I know many project managers don’t regularly create project communication plans. As a matter of fact, I’ve even skipped doing it myself on small projects. But when I complete one as part of my project planning process, it reduces ambiguity, and the team is clearer on project communication needs. Here I explain what it is, and include a project communication plan template for you, too.
PMBOK 5th Editions states that the Project Communication Plan clearly explains how “project communications will be planned, structured, monitored and controlled.” With this in mind, let’s dig in a bit more on the reasons to create one, and what should be included.
Benefits of Creating the Project Communication Plan
- Taking the time to create one helps the project team think through communication needs for the project.
- Because it’s documented, the team can refer to it as frequently as they need to.
- Project communication needs are clearer for all team members.
- There is less chance of missing critical communications during the project.
Why You Need One
There are many people involved in different roles through the life of the project. Additionally, each will likely have different needs regarding project communication. When you lay this out in a project communication plan, you state clearly what to communicate to whom. Therefore, you establish expectations for what to communicate and how to carry out the communications.
What Goes into the Project Communication Plan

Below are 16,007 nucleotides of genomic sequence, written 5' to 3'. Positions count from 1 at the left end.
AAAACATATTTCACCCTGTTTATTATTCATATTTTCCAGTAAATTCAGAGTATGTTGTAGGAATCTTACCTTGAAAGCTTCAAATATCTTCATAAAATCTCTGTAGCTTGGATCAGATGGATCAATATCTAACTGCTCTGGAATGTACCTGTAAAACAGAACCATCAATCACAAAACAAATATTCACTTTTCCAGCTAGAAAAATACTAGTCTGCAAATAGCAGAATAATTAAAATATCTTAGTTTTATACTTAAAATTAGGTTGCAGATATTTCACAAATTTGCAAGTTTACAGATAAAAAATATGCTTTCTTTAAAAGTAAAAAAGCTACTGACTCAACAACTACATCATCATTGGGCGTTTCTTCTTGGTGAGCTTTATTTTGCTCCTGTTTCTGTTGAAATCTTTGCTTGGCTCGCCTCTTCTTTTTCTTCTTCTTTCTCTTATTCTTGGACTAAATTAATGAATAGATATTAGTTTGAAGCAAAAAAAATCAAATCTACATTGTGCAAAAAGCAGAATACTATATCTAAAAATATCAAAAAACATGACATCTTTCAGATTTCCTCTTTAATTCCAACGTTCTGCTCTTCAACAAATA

At a minimum, include the following information:
- What to communicate
- To whom
- Communication Channels
It’s helpful to clearly lay out how communications will be conducted for the different stakeholders and participants during the project. To some stakeholders, you might send weekly emails summarizing the updates. You might present a monthly status report to your director. You also may conduct weekly face-to-face team meetings to share team information.
If you use a shared document storage repository for your project, and it will be part of how you communicate, include that information in your communication plan. For example, meeting notes might be uploaded to the document repository tool that the team uses, or your team might use a SharePoint tool for data input. State in your plan if you’ll store any communication artifacts in this way.
(To read more about project stakeholder management, you may want to read this post: Increase Project Success with a Stakeholder Analysis Template)
The Communication Plan is a part of the Project Plan
The Project Plan is made up of various components, and the Communication Plan is one part. Complete the Project Communication Plan during your project planning phase and include it as part of the overall formal Plan.
Taking the time to create this document during project planning will pay off as you execute your project. Your team will be much clearer on how information will be shared as you move forward.
You can download a project communication plan template here to make it even easier.
And if you’re interested, here’s what happens when your mildly interested 11-year-old wants to be in your blog videos, too:
Let me know in the comments if you have questions or any tips of your own that you’ve found helpful on using the Project Communications Plan.